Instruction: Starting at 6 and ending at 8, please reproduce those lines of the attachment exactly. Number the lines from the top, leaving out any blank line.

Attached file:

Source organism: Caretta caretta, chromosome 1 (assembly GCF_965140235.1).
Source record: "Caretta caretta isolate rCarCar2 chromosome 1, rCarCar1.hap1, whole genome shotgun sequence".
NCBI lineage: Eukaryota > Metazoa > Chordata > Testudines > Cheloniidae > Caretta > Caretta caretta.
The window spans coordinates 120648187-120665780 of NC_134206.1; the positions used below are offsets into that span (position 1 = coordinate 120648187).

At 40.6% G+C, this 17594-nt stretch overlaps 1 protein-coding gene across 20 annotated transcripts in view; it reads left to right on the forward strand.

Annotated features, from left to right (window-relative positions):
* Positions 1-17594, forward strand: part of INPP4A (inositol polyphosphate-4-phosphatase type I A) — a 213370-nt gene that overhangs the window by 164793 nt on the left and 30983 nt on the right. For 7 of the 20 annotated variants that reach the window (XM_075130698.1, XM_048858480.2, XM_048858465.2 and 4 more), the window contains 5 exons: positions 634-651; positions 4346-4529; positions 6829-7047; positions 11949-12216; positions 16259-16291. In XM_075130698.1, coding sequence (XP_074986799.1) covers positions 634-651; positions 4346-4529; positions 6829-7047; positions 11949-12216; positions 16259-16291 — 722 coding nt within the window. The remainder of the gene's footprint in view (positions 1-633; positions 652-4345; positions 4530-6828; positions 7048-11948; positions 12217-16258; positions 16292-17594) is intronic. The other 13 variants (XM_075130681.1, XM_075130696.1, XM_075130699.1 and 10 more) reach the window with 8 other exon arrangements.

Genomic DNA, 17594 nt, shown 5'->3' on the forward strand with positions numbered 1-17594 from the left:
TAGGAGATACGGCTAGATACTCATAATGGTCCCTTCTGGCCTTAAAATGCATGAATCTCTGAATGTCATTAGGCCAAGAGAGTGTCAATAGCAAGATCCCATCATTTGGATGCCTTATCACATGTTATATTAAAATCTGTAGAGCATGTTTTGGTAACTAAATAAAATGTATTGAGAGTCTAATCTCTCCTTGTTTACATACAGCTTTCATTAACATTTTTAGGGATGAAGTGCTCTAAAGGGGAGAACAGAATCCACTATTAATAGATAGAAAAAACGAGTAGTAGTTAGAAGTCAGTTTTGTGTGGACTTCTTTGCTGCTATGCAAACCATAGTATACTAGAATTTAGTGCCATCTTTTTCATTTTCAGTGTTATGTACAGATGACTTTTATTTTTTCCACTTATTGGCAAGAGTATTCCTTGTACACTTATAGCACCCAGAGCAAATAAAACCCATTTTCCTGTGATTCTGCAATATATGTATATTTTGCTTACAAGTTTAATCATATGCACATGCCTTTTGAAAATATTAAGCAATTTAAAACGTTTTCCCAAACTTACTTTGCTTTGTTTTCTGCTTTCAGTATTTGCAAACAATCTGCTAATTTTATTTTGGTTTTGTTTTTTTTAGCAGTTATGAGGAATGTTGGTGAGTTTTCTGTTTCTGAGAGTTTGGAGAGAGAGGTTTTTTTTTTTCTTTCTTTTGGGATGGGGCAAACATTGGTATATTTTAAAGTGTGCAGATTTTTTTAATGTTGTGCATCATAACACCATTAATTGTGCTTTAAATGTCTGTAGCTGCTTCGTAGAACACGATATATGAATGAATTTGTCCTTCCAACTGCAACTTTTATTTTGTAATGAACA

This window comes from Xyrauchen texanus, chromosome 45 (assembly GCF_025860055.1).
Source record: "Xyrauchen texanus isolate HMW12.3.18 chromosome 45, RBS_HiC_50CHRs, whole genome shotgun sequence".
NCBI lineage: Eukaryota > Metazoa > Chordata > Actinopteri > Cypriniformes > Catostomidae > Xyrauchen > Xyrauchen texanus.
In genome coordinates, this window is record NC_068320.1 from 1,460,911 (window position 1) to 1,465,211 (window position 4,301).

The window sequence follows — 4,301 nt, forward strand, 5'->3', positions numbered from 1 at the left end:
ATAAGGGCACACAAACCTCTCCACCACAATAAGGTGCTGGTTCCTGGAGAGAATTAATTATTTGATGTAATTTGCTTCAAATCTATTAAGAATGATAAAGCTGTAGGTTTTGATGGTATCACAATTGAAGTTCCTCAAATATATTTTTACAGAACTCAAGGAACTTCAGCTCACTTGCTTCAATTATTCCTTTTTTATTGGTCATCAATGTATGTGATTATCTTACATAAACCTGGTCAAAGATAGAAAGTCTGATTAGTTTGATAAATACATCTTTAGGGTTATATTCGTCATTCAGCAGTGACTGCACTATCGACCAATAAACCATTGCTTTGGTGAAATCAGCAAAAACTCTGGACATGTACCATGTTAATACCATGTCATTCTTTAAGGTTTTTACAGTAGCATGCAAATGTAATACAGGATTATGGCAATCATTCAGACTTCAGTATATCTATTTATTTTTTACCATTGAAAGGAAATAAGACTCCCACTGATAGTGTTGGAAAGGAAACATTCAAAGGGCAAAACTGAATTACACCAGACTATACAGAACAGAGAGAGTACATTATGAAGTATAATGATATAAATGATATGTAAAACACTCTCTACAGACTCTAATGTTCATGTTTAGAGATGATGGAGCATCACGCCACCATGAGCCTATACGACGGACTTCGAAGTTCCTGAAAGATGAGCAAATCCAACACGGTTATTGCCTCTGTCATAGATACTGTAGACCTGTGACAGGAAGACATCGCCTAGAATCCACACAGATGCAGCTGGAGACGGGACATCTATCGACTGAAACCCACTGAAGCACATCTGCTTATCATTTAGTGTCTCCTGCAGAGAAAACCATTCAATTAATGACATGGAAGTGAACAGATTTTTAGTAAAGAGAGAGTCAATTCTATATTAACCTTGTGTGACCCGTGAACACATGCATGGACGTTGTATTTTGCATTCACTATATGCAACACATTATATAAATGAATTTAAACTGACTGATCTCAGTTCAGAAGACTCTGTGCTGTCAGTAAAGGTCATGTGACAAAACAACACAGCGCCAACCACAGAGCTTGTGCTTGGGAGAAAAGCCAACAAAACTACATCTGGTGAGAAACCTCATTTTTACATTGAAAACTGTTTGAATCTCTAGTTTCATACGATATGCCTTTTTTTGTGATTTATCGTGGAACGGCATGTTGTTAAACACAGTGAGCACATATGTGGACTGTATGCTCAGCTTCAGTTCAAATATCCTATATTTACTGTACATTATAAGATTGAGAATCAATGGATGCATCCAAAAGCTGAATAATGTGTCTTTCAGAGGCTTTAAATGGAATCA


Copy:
Annotated features, from left to right (window-relative positions):
* Positions 1-17594, forward strand: part of INPP4A (inositol polyphosphate-4-phosphatase type I A) — a 213370-nt gene that overhangs the window by 164793 nt on the left and 30983 nt on the right. For 7 of the 20 annotated variants that reach the window (XM_075130698.1, XM_048858480.2, XM_048858465.2 and 4 more), the window contains 5 exons: positions 634-651; positions 4346-4529; positions 6829-7047; positions 11949-12216; positions 16259-16291. In XM_075130698.1, coding sequence (XP_074986799.1) covers positions 634-651; positions 4346-4529; positions 6829-7047; positions 11949-12216; positions 16259-16291 — 722 coding nt within the window. The remainder of the gene's footprint in view (positions 1-633; positions 652-4345; positions 4530-6828; positions 7048-11948; positions 12217-16258; positions 16292-17594) is intronic. The other 13 variants (XM_075130681.1, XM_075130696.1, XM_075130699.1 and 10 more) reach the window with 8 other exon arrangements.

Genomic DNA, 17594 nt, shown 5'->3' on the forward strand with positions numbered 1-17594 from the left: